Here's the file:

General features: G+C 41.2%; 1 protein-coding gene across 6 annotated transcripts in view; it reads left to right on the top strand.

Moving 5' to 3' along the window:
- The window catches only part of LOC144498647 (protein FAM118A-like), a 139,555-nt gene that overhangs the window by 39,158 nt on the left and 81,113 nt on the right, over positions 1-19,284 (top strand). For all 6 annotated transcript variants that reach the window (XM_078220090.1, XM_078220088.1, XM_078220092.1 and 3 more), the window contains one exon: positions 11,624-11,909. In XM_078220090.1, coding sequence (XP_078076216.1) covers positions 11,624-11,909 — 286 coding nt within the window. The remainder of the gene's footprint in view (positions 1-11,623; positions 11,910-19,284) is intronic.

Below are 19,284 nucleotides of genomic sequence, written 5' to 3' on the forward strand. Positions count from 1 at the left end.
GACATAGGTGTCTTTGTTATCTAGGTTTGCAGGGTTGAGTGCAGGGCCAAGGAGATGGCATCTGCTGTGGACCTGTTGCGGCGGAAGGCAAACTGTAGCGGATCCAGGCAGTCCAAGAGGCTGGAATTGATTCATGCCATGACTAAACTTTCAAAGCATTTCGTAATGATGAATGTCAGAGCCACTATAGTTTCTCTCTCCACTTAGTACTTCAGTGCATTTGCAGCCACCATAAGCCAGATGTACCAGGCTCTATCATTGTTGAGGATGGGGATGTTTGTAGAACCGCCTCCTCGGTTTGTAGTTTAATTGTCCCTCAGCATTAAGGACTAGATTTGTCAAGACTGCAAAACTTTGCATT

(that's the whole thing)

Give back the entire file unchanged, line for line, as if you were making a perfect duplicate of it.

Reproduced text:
General features: G+C 41.2%; 1 protein-coding gene across 6 annotated transcripts in view; it reads left to right on the top strand.

Moving 5' to 3' along the window:
- The window catches only part of LOC144498647 (protein FAM118A-like), a 139,555-nt gene that overhangs the window by 39,158 nt on the left and 81,113 nt on the right, over positions 1-19,284 (top strand). For all 6 annotated transcript variants that reach the window (XM_078220090.1, XM_078220088.1, XM_078220092.1 and 3 more), the window contains one exon: positions 11,624-11,909. In XM_078220090.1, coding sequence (XP_078076216.1) covers positions 11,624-11,909 — 286 coding nt within the window. The remainder of the gene's footprint in view (positions 1-11,623; positions 11,910-19,284) is intronic.

Below are 19,284 nucleotides of genomic sequence, written 5' to 3' on the forward strand. Positions count from 1 at the left end.
GACATAGGTGTCTTTGTTATCTAGGTTTGCAGGGTTGAGTGCAGGGCCAAGGAGATGGCATCTGCTGTGGACCTGTTGCGGCGGAAGGCAAACTGTAGCGGATCCAGGCAGTCCAAGAGGCTGGAATTGATTCATGCCATGACTAAACTTTCAAAGCATTTCGTAATGATGAATGTCAGAGCCACTATAGTTTCTCTCTCCACTTAGTACTTCAGTGCATTTGCAGCCACCATAAGCCAGATGTACCAGGCTCTATCATTGTTGAGGATGGGGATGTTTGTAGAACCGCCTCCTCGGTTTGTAGTTTAATTGTCCCTCAGCATTAAGGACTAGATTTGTCAAGACTGCAAAACTTTGCATT